Put another way, under the stewardship of this government, problems associated with child poverty, domestic violence and racial crimes have more than doubled. Or, put another way, in spite of this government’s coalition with the Maori Party, Maori are over-represented both as perpetrators and victims in this sorry, if not shameful, statistic. And the government’s response? On the very same day the UN released its report, Justice Minister Judith Collins, fresh off the plane from Geneva, embarked on a tirade against Metira Turei: “If she’s going to stand there and talk about child poverty and how the National Party is out of touch with poverty when she is the one who spends a tremendous amount on clothes and talks to us about child poverty. I think she’s a hypocrite.” Readers can decide for themselves whether Ms Collins (and Ms Tolley’s) responses amounted to bullying or racism (they can also ponder how long it’s been since Judith has actually seen a sensitive wee sausage). What is clear is that it was not Metiria Turei who, that very same day, published an international report suggesting that National is out of touch with child poverty. Are those (presumably) well-dressed UN officials also hypocrites? Collins said last year on Twitter that a speech by Turei was “vile, wrong and ugly, just like her jacket today”. Child poverty, domestic violence and racial crimes: these are vile, wrong and ugly. Perhaps Collins should tweet less and do more about very serious issues.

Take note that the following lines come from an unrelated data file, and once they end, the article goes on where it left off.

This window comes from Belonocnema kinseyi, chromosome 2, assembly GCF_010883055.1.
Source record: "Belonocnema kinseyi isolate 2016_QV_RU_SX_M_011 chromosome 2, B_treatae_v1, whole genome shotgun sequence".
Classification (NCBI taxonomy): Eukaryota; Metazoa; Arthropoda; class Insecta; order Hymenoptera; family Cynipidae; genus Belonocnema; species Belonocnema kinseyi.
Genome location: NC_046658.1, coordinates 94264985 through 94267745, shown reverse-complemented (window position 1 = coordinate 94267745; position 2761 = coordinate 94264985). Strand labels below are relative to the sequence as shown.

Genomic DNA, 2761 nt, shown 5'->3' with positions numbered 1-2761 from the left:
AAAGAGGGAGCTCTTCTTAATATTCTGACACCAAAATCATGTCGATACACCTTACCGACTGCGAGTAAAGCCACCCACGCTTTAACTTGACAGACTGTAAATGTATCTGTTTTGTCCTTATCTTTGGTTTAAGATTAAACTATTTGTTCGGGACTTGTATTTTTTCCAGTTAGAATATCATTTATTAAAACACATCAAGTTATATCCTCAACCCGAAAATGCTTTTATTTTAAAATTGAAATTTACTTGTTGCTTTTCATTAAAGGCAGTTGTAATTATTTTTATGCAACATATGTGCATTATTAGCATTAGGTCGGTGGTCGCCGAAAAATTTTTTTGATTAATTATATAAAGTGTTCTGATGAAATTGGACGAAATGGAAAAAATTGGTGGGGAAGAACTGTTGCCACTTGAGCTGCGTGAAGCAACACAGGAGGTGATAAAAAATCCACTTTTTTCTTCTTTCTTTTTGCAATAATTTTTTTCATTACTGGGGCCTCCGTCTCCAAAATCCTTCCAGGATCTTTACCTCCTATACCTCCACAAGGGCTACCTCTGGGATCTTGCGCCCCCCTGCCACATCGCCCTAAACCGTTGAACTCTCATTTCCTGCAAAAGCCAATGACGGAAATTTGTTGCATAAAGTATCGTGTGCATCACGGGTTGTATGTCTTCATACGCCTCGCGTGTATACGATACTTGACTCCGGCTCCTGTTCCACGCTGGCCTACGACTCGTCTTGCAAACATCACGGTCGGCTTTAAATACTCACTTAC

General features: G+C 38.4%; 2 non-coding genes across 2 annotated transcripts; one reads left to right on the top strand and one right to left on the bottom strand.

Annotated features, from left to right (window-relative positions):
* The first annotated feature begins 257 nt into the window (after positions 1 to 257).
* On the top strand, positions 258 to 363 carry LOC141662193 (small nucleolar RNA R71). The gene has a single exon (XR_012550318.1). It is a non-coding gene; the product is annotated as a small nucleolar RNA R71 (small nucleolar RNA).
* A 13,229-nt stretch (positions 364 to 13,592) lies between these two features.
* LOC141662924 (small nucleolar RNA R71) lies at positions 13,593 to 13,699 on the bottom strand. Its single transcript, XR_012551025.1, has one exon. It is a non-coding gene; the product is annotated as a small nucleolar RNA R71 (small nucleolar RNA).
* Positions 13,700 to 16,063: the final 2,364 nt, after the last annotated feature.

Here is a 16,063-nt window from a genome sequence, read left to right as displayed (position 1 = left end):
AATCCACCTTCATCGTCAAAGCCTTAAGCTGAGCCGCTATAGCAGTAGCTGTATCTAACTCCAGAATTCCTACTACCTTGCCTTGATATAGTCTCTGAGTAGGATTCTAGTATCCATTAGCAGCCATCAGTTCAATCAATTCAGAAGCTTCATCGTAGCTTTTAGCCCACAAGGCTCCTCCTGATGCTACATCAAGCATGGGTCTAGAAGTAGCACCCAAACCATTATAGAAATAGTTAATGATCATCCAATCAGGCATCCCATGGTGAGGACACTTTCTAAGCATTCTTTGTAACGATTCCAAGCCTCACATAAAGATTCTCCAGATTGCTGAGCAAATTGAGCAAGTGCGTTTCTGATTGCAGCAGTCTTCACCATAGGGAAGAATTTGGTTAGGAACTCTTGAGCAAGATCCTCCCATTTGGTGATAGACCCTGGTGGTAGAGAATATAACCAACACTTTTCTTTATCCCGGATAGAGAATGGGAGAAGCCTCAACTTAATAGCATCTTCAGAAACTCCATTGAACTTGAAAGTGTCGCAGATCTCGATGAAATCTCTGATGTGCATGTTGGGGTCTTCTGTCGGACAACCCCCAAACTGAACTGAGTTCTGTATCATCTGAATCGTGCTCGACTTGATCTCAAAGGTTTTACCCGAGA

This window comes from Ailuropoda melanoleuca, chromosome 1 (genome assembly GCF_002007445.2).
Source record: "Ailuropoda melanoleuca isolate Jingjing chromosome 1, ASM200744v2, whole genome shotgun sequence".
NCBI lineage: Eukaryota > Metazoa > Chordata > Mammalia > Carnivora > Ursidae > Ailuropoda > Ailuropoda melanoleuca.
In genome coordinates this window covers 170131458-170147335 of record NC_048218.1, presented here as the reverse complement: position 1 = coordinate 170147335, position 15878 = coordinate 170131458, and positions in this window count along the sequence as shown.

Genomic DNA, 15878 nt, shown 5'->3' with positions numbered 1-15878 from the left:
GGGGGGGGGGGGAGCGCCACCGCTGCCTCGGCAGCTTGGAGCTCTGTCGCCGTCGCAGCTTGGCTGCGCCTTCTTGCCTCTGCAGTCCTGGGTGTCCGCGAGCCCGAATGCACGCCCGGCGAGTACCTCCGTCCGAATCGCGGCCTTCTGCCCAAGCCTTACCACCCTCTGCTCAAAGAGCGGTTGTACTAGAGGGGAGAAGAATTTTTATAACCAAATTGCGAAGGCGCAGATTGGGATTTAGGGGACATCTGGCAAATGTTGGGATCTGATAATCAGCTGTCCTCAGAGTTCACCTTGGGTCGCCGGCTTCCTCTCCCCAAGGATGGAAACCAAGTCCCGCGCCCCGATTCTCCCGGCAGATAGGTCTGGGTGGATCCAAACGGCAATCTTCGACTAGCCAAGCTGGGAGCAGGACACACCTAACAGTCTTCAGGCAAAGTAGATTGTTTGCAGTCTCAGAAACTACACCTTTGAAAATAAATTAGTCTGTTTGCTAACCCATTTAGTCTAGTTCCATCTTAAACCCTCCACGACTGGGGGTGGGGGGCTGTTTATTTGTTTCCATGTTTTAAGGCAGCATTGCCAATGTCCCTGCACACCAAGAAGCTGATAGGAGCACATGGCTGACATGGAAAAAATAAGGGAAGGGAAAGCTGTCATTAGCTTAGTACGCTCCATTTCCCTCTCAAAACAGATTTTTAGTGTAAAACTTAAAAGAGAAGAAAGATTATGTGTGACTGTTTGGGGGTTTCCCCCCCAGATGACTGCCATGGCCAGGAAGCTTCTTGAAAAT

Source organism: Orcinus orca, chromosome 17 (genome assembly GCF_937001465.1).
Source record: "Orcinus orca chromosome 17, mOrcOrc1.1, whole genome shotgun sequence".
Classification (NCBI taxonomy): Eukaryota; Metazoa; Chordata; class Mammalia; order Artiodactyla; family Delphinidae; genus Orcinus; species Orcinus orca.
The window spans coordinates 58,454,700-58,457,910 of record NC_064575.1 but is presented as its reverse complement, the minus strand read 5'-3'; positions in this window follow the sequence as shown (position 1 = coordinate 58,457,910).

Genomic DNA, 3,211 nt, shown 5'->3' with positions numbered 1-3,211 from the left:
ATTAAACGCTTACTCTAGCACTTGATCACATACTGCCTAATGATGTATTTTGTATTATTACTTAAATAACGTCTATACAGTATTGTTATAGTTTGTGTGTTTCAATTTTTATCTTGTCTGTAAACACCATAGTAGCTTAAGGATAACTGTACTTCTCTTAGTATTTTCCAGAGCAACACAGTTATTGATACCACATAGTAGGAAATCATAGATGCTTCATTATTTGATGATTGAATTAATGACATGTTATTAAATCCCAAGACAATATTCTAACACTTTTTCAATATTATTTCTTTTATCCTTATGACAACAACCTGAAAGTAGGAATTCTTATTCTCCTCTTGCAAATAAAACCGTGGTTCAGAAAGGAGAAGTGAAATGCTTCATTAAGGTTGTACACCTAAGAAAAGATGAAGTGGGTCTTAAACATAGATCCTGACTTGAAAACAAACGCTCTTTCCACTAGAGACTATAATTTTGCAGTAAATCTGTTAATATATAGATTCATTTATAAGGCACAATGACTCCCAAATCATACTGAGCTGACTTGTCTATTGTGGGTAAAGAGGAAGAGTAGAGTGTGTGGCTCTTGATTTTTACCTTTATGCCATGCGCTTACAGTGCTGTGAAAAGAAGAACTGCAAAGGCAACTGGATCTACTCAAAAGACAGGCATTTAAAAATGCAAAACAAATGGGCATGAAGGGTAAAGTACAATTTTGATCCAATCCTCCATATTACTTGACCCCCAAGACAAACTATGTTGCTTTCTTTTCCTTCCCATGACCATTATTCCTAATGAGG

When it comes to vile, wrong and ugly, right-wing blogger Cameron Slater’s attack on a recently-deceased young man on the West Coast was shocking and sickening. Hackers brought down his website and Slater started to receive death-threats. “What we’ve got here is a basic, locked-down, water-tight case of cyber bullying,” he said. “These people are acting like vigilantes over a perceived slight to their community and it’s actually proving the point that there’s seriously a feral underclass in New Zealand.” Slater has a following in this country, including Judith Collins and when he talks about a ‘feral underclass’, one wonders how many heads nod approvingly in agreement. If Slater speaks for the Right, I am reminded in the strongest terms of why I’ll be voting for the Left.